Can you expand on how you would directly estimate the reliability of charity evaluations? I feel like there are a lot of realistic situations where this would be extremely difficult to do well.

I mean do the adjustment for the optimizer’s curse. Or whatever else is in that paper.

I think talk of doing things “well” or “reliably” should be tabooed from this discussion, because no one has any coherent idea of what the threshold for ‘well enough’ or ‘reliable enough’ means or is in this context. “Better” or “more reliable” makes sense.

Intuitively, it strikes me as appropriate for some realistic situations. For example, you might try to estimate the performance of people based on quite different kinds or magnitudes of inputs; e.g. one applicant might have a long relevant track record, for another one you might just have a brief work test. Or you might compare the impact of interventions that are backed by very different kinds of evidence—say, a RCT vs. a speculative, qualitative argument.

Maybe there is something I’m missing here about why the assumption is odd, or perhaps even why the examples I gave don’t have the property required in the paper? (The latter would certainly be plausible as I read the paper a while ago, and even back then not very closely.)

Hmm. This made me wonder whether the paper’s results depends on the decision-maker being uncertain about which options have been estimated reliably vs. unreliably. It seems possible that the effect could disappear if the reliability of my estimates varies but I

knowthat the variance of my value estimate for option 1 is v_1, the one for option 2 v_2 etc. (even if the v_i vary a lot). (I don’t have time to check the paper or get clear on this I’m afraid.)Is this what you were trying to say here?

Thanks Max! That paper looks interesting—I’ll have to give it a closer read at some point.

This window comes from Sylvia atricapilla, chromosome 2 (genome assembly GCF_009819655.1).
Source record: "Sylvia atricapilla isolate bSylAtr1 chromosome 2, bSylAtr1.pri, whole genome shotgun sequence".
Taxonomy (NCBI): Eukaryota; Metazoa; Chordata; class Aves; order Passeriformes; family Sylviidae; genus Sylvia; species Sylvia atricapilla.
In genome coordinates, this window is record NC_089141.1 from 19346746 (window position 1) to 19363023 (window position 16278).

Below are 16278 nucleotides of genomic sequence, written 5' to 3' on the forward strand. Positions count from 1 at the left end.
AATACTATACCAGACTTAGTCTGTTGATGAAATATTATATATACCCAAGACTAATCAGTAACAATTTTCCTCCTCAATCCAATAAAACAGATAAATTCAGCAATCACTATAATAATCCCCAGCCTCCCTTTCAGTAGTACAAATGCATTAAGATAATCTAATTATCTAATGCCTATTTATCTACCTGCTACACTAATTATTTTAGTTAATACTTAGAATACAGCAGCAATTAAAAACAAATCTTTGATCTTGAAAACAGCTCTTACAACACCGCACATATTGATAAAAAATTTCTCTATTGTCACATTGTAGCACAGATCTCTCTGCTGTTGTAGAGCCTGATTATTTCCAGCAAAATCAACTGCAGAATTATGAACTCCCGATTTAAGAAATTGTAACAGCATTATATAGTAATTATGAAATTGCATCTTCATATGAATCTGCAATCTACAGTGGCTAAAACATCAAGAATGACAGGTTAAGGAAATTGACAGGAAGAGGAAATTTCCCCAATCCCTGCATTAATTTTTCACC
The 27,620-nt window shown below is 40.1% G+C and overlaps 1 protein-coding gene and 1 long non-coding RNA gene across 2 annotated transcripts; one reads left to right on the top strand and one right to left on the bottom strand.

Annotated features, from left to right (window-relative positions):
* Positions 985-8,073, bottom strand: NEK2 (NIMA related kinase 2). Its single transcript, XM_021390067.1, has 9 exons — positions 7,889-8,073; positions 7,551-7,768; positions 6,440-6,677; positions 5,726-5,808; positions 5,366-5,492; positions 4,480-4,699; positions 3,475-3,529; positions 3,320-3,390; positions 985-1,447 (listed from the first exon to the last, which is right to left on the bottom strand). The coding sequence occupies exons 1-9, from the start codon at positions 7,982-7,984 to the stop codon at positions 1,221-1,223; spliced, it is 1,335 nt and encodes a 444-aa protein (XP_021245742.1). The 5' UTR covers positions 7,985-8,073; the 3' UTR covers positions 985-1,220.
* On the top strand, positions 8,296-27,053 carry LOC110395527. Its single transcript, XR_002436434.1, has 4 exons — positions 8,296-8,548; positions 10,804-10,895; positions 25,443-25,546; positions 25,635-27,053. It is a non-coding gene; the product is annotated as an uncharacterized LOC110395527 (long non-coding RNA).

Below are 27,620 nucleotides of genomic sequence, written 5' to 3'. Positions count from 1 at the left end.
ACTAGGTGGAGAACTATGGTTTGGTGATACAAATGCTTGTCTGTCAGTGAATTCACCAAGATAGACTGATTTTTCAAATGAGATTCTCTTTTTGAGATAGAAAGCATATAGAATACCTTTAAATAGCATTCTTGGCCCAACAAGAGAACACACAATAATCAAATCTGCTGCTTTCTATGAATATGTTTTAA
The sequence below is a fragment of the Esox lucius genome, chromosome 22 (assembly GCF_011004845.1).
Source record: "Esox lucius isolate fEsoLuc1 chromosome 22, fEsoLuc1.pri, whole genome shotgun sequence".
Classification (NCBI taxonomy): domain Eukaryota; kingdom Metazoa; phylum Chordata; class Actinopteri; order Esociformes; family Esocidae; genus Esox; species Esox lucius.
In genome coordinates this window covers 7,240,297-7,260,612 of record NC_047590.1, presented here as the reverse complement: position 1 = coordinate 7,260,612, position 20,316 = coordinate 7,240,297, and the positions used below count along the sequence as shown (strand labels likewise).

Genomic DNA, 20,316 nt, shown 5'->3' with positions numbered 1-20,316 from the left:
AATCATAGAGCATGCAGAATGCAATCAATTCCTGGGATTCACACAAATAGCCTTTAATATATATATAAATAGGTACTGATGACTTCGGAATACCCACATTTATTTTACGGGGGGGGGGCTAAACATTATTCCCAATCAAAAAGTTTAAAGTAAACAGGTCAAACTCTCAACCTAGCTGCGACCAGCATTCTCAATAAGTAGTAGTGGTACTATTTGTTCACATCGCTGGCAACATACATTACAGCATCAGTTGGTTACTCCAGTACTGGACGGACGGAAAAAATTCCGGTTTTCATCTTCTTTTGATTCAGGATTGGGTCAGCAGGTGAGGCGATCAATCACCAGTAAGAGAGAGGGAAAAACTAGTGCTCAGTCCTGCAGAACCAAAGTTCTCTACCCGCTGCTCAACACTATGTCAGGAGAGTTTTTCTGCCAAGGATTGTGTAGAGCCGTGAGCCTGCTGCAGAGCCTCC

I agree with you that how the reliability of assessments varies between options is crucial.

FYI I asked about this on GiveWell’s most recent open thread, Josh replied:

There’s actually a thing called the Satisficer’s Curse (pdf) which is even more general:

Also, if your criterion for choosing an intervention is how frequently it still looks good under different models and priors, as people seem to be suggesting in lieu of EV maximization, you will still get similar curses—they’ll just apply to the number of models/priors, rather than the number in the EV estimate.

Isn’t this essentially a reformulation of the common EA argument that the most high-impact ideas are likely to be “weird-sounding” or unintuitive? I think it’s a strong point in favor of explicit modelling, but I want to avoid double-counting evidence if they are in fact similar arguments.

Nah, I’m just saying that a curse applies to every method, so it doesn’t tell us to use a particular method. I’m excluding arguments from the issue, not bringing them in. So if we were previously thinking that weird causes are good and common sense/model pluralism aren’t useful, then we should just stick to our guns. But if we were previously thinking that common sense/model pluralism are generally more accurate anyway, then we should stick with them.

Well it does not change the ordering of options. You’re kind of doing a wrong-way reduction here: you’re taking the question of

what project should I supportand “reducing” it to literal quantitative estimation of effectiveness. Optimizer’s curse only matters when comparing better-understood projects to worse-understood projects, but you are talking about “prioritizingamongfunding opportunities that involve substantial, poorly understood uncertainty”.We can specify a prior distribution.